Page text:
CARQUEST The Parts Place had its humble beginnings nearly 50 years ago as Holt Auto Supply Inc. in Holt. It all started when co-owner Dick Seehase’s father and grandfather decided they wanted to be in the auto repair business without having the mess with being on call 24-hours a day for towing and repairs.
 
“They met a man by the name of Sam Rogers who had an auto parts store. Sam got him set up in the business,” says Seehase. “They opened their doors on November 15 of 1963. November 15 in Michigan! He took in 33 dollars.”
 
Fortunately for the Seehase family, not every day was as quiet as the first day of hunting season for Holt Auto Supply. In the five decades to follow, the company would take on the name CARQUEST The Parts Place and grow into eight locations in Holt, East Lansing, west Lansing, Mason, Charlotte, Williamston, Stockbridge and Eaton Rapids. CARQUEST now employs 65 workers.
 
“The whole idea was to be wholesale-oriented,” says Seehase, explaining CARQUEST’s success over the years. “Seventy percent of our business is commercial business. Now that automobiles have become more technologically advanced and therefore more difficult to work on for do-it-yourself people, that has been good for us.”
 
According to Seehase, the family is looking forward to another 50 years of serving the Lansing area, which has been their home for generations. CARQUEST The Parts Place will begin their official 50-year celebration this November and continue through 2013. 
 

Truscott Rossman expands staff, adds Grand Rapids office in first year

It’s been a year of change and growth for Truscott Rossman, the public relations firm that was the result of a merger between The Rossman Group and the John Truscott Group in January of 2011. Since that time, the new firm has created four new positions and has opened a new office in Grand Rapids.
 
According to Kelly Rossman-McKinney, CEO and principal of Truscott Rossman, the successful year can be attributed to the complementary strengths of the two firms now working in tandem.
 
“I think the bipartisan combination,” she says, “and the opportunity to really provide a depth and breath of service to our clients is unparalleled to anyone anywhere in the state.”

The more recent addition to the Truscott Rossman staff includes a new associate account executive and a senior writer and account executive. Rossman-McKinney expects the firm’s notable growth to continue.

“It’s possible we’ll add someone in the next six months,” she says. “We’re very deliberate about growth. We don’t add a position until everybody is maxed-out to their own time and ability. But it’s looking to be a great year, and we’re loving every minute of it.”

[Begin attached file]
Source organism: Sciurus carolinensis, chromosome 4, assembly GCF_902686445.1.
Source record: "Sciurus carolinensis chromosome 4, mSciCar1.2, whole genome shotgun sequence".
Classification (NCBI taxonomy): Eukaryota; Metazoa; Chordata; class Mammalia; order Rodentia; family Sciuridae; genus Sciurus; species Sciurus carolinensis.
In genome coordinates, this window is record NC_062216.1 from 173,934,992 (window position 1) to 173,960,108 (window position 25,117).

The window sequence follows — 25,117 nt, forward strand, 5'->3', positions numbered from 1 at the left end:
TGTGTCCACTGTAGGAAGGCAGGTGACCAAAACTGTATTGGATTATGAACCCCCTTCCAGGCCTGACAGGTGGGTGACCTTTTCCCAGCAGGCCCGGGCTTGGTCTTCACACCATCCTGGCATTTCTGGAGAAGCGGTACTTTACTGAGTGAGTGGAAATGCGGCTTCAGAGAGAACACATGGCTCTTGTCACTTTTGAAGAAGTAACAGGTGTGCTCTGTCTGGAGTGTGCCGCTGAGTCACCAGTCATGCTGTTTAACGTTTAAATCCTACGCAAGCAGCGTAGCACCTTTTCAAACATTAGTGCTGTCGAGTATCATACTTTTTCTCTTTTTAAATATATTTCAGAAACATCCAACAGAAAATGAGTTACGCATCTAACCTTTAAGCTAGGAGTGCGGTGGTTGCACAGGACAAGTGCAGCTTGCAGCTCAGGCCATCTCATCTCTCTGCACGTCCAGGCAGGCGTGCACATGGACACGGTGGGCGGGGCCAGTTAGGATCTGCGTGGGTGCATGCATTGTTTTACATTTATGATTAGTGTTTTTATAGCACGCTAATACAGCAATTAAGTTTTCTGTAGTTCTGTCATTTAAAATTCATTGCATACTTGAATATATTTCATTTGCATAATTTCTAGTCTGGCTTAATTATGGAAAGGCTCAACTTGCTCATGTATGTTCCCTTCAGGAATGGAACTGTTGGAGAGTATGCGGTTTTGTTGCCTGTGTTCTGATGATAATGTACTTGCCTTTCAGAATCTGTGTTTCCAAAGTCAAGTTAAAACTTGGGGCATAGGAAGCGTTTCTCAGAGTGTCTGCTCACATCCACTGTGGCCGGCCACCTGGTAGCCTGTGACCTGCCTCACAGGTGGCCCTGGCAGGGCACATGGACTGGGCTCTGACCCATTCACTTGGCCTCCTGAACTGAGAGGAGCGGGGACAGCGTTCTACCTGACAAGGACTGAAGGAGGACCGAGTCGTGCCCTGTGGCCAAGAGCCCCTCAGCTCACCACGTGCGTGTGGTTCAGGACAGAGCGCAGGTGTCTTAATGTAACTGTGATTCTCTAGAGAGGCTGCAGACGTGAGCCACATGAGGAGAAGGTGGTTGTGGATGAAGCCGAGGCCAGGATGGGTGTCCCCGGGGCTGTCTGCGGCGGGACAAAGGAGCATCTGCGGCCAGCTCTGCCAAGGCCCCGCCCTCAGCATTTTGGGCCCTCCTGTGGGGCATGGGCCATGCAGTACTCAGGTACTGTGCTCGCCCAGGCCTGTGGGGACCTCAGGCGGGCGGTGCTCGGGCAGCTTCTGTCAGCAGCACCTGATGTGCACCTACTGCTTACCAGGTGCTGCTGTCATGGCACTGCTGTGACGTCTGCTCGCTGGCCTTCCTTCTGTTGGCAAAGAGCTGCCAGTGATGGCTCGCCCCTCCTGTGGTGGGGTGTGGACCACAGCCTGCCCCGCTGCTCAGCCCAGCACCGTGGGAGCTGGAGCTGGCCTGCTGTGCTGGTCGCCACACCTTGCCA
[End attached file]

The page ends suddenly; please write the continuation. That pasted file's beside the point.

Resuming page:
Two Men and a Truck expands by 33 percent, adds 25 local jobs

Lansing’s own Two Men and a Truck are moving on up. The company has grown 33 percent over the past two years and is currently operating 224 locations in 34 states. This year alone, Two Men and a Truck have signed three new franchise agreements, opened four new satellite offices and transferred five stores to new ownership. 

“Our growth is tied directly to our goal of being the number one moving company in the world,” says Kelly Rogers, franchise development director for Two Men and a Truck. “Our system understands that every move we complete must deliver on our mission statement -to continuously strive to exceed our customer’s expectations in value and high standard of satisfaction. During the recession we never lost focus of this.”
 
That national growth has also meant growth here in Lansing. The company headquarters now has a staff of 76, after adding more than 25 positions over the last two years. According to Rogers, new positions will continue to be added at the company headquarters as Two Men and a Truck expect to see another 20 percent growth in 2012. 
 
“Double digit growth and efficiencies in the system that drive customer satisfaction are definitely areas of focus as we set goals,” says Rogers. “In addition, we are looking at expansion on the East and West coasts as well as several creative initiatives we expect to accelerate our growth in coming years.”
 

Summit Community Bank adds two jobs, to add two more soon

Summit Community Bank and Providence Mortgage Company combined services in 2009, a move that allowed the bank to remain stable through some tumultuous economic times. The company, now under the name Summit Community Bank and operating in three locations in East Lansing, Okemos and Lansing, was able to retain all of their staff throughout the recession, and are now in a position to grow. 
 
“Despite the economy over the last few years, we’ve been able to stay level,” says Todd Sambaer, human resources manager for Summit. “We’ve been able to maintain and move a bit forward. Our portfolio is just getting larger.”
 
Summit Community Bank has recently added two new residential mortgage assistants and has expanded a part-time customer service position into fulltime. Soon, the bank will add another two positions with an additional loan processor and a credit administration manager. 
 
“We’re very customer oriented and customer driven,” says Sambaer. “The customer is number one and always has been. A lot of our business is referral based. If you can prove yourself worthy and be a trusted resource, people are likely to come back to you and tell others about you.”
 
Sambaer says another cornerstone of Summit’s success has been their commitment to the community and local causes, including The United Way and the East Lansing and Okemos Education Foundations. 
 
Summit currently owns property on Lansing’s Westside, and eventually plans to add another branch there, though no immediate plan is in place.